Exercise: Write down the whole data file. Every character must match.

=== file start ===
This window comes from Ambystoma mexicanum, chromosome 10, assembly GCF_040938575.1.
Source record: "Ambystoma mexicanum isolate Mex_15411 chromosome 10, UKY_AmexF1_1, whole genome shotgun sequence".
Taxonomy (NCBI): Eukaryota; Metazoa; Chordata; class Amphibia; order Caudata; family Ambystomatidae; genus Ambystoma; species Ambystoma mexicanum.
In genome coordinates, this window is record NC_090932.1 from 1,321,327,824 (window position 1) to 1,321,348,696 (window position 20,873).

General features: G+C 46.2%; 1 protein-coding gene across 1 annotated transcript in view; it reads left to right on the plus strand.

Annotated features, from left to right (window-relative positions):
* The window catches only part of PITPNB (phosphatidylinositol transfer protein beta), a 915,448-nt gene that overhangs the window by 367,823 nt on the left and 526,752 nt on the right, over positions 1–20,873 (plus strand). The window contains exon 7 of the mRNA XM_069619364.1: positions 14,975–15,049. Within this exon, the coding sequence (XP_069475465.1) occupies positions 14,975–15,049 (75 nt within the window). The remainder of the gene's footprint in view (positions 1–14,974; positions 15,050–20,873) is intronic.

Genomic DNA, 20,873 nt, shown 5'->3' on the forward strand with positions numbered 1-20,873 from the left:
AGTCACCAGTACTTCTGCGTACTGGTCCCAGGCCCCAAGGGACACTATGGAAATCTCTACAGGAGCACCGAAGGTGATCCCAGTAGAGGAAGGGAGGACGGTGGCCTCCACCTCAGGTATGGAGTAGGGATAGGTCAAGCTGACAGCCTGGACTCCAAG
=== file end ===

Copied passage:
This window comes from Ambystoma mexicanum, chromosome 10, assembly GCF_040938575.1.
Source record: "Ambystoma mexicanum isolate Mex_15411 chromosome 10, UKY_AmexF1_1, whole genome shotgun sequence".
Taxonomy (NCBI): Eukaryota; Metazoa; Chordata; class Amphibia; order Caudata; family Ambystomatidae; genus Ambystoma; species Ambystoma mexicanum.
In genome coordinates, this window is record NC_090932.1 from 1,321,327,824 (window position 1) to 1,321,348,696 (window position 20,873).

General features: G+C 46.2%; 1 protein-coding gene across 1 annotated transcript in view; it reads left to right on the plus strand.

Annotated features, from left to right (window-relative positions):
* The window catches only part of PITPNB (phosphatidylinositol transfer protein beta), a 915,448-nt gene that overhangs the window by 367,823 nt on the left and 526,752 nt on the right, over positions 1–20,873 (plus strand). The window contains exon 7 of the mRNA XM_069619364.1: positions 14,975–15,049. Within this exon, the coding sequence (XP_069475465.1) occupies positions 14,975–15,049 (75 nt within the window). The remainder of the gene's footprint in view (positions 1–14,974; positions 15,050–20,873) is intronic.

Genomic DNA, 20,873 nt, shown 5'->3' on the forward strand with positions numbered 1-20,873 from the left:
AGTCACCAGTACTTCTGCGTACTGGTCCCAGGCCCCAAGGGACACTATGGAAATCTCTACAGGAGCACCGAAGGTGATCCCAGTAGAGGAAGGGAGGACGGTGGCCTCCACCTCAGGTATGGAGTAGGGATAGGTCAAGCTGACAGCCTGGACTCCAAG